#47of52 essays but published out of order as there are some more personal essays that need to be published in the new year
The Acentos Review
I had been bugging Rich Villar, Fish Vargas, and Oscar Bermeo about a literary journal for about a year before The Acentos Review started. The final push came out of a meeting of The Acentos Foundation, which was just beginning to form in 2008. The Acentos Bronx Poetry showcase started in early 2003. I started connecting with the community in September 2003 and featured for the first time there in early 2004. While I lived in New York and for many years afterward, Acentos was home for me. When I came to the city, which was pretty often, I would stay with my poetry sister, Maria Nieves in Washington Heights, just a short train ride from the Bronx home of Acentos.
Anyway, in early 2008, a few folks met to establish The Acentos Foundation. By then I was living in Las Vegas, thinking about a move overseas. Eliel Lucero agreed to partner with me on it. I established the website, did our beginning web design with quick tools, sent out the call with Eliel, and with him reviewed submissions via email. We did email submissions for the first 3 or 4 years. When the review transitioned to Submittable, it was one of the best decisions that I ever made for so many reasons.
Since that early start, we’ve had a three editors/co-editors, published over 500 distinct submissions, reviewed thousands of submissions. Until about 2013 or so, I used to give personal feedback on rejections, but after closing in-person conversations with a few who elected to learn more about their pieces one Thanksgiving, I wasn’t able to give personal rejection feedback. On occasion, if there is a submission from a youth writer or writer from a vulnerable population who has never submitted a piece before, I make a small exception, but we just get too many submissions these days. Other cool facts: we’ve published pieces that integrate over 5 different languages; we’ve had 6 guest editors over the years; we are published only online and have always been quarterly although we missed an issue in 2009 (I was really sick that year and my co-editor at the time unfortunately couldn’t help me with the read. It’s one of those things that continues to bother me.).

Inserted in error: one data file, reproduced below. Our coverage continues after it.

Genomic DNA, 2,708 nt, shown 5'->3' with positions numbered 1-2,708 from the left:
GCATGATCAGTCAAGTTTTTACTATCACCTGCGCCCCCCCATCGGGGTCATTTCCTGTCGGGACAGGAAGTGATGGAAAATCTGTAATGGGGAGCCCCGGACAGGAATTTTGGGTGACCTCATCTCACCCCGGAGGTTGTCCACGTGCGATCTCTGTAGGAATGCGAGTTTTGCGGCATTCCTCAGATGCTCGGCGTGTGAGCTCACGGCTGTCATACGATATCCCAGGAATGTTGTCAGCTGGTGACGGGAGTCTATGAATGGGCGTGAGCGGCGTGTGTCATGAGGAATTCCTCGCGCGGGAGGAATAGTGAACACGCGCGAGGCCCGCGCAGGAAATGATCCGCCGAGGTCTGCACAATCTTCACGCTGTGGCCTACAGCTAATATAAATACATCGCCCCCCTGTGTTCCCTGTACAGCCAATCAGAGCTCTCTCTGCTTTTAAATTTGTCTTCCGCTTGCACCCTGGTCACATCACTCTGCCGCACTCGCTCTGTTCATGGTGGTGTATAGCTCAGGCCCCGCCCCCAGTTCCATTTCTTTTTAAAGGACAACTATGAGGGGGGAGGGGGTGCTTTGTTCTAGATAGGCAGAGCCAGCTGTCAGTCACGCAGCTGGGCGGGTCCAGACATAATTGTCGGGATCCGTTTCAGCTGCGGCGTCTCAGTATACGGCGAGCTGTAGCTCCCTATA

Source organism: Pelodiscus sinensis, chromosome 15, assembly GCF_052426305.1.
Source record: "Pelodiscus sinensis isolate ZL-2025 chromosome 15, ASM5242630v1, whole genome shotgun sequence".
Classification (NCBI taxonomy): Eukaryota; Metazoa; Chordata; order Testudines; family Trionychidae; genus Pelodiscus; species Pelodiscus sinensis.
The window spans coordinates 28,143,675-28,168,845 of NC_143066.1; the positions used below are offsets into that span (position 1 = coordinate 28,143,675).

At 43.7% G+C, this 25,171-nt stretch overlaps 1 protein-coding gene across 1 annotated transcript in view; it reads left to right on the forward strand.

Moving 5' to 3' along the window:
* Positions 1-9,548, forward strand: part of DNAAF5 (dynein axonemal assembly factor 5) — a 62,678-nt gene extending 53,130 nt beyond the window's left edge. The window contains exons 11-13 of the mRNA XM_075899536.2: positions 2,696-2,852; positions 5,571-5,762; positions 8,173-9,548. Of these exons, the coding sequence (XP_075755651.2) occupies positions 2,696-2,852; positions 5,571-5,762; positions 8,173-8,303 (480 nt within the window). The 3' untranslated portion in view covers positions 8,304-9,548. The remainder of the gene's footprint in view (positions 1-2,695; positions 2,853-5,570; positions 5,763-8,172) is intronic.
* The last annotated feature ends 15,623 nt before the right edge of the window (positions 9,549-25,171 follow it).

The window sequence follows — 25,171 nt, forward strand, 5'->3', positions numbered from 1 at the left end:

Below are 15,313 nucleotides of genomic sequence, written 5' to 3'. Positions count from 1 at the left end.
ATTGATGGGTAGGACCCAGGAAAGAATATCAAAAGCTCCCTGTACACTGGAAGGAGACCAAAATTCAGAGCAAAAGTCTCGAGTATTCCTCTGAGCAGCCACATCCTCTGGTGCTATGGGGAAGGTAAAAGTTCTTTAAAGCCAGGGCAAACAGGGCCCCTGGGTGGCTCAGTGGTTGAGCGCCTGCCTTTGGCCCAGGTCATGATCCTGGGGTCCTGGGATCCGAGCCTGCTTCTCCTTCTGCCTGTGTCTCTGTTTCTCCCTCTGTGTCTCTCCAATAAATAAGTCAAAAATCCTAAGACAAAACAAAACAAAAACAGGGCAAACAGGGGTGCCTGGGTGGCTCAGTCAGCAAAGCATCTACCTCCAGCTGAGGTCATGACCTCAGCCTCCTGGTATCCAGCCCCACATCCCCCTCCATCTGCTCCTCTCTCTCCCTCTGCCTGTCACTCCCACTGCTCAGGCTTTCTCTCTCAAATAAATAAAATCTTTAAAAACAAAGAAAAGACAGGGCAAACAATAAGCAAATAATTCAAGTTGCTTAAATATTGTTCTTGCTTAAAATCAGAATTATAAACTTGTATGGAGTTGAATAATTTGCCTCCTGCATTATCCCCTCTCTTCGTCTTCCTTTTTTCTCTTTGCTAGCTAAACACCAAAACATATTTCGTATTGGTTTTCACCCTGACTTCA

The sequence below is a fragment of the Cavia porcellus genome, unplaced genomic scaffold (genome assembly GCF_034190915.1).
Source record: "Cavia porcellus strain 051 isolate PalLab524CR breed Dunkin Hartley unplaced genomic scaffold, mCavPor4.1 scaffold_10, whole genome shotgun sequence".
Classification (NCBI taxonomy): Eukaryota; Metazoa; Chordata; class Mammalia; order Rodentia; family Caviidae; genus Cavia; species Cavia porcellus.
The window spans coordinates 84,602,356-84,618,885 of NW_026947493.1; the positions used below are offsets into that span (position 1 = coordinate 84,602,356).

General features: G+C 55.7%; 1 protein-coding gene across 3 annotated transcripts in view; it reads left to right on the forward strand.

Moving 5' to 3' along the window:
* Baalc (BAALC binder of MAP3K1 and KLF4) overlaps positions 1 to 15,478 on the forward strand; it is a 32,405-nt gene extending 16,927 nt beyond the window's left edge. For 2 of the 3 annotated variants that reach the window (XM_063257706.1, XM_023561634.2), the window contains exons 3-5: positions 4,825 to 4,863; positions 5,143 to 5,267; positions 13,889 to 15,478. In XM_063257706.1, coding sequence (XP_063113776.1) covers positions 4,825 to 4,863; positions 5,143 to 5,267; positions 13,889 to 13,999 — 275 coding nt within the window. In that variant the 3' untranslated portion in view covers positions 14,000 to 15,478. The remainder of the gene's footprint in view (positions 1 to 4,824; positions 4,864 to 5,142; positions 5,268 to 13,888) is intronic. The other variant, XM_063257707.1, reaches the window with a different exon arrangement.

The Acentos Review is coming on 10 years now. I tried to do a 5 year anthology years back, but I didn’t have the push to get it done … but here we are at another incredibly important milestone. For 10 years, I have financed the review, installed the systems and kept them going, done the editing and website consistently with help from a number of folks along the way: Tara Bettes, Eliel Lucero, Rich Villar, Venessa Fuentes, especially. It’s time to set up some systems for transition.
I’ve been talking about it for about 2 years now: setting up a contributing board of editors, two people per responsibility, so that the journal can go to the next level. I would continue to work on the website and finance that part of the journal for 3 years in anticipation that funds from the anthology would support it for the next 10 years. My hope is to have those who have been published multiple times in the review serve as the first board with support from additional active literary organizers … lots of hopes that I think can come to fruition during sabbatical.
But for the next few months, I’ll be working on getting an anthology together and publishing it and preparing The Acentos Review for transition to the next group of editors.
Truthfully, I could do the review for another 10 years with great joy … but I think it’s time for me to start pulling back on it and allowing for new perspectives and aesthetics to shine. It’s clear to me from the growth of each issue that The Acentos Review has a strong following and perhaps has contributed to the Latinx literary community in substantive ways. While I am publishing more names each issue, they represent between 20 and 25% of submissions continually, which is where we have been for at least the last 8 years. The review is becoming better known as a place that supports our voices. I’m proud to have been a part of that and to continue to be a part of that.
#47of52, #52essays2017, #twt,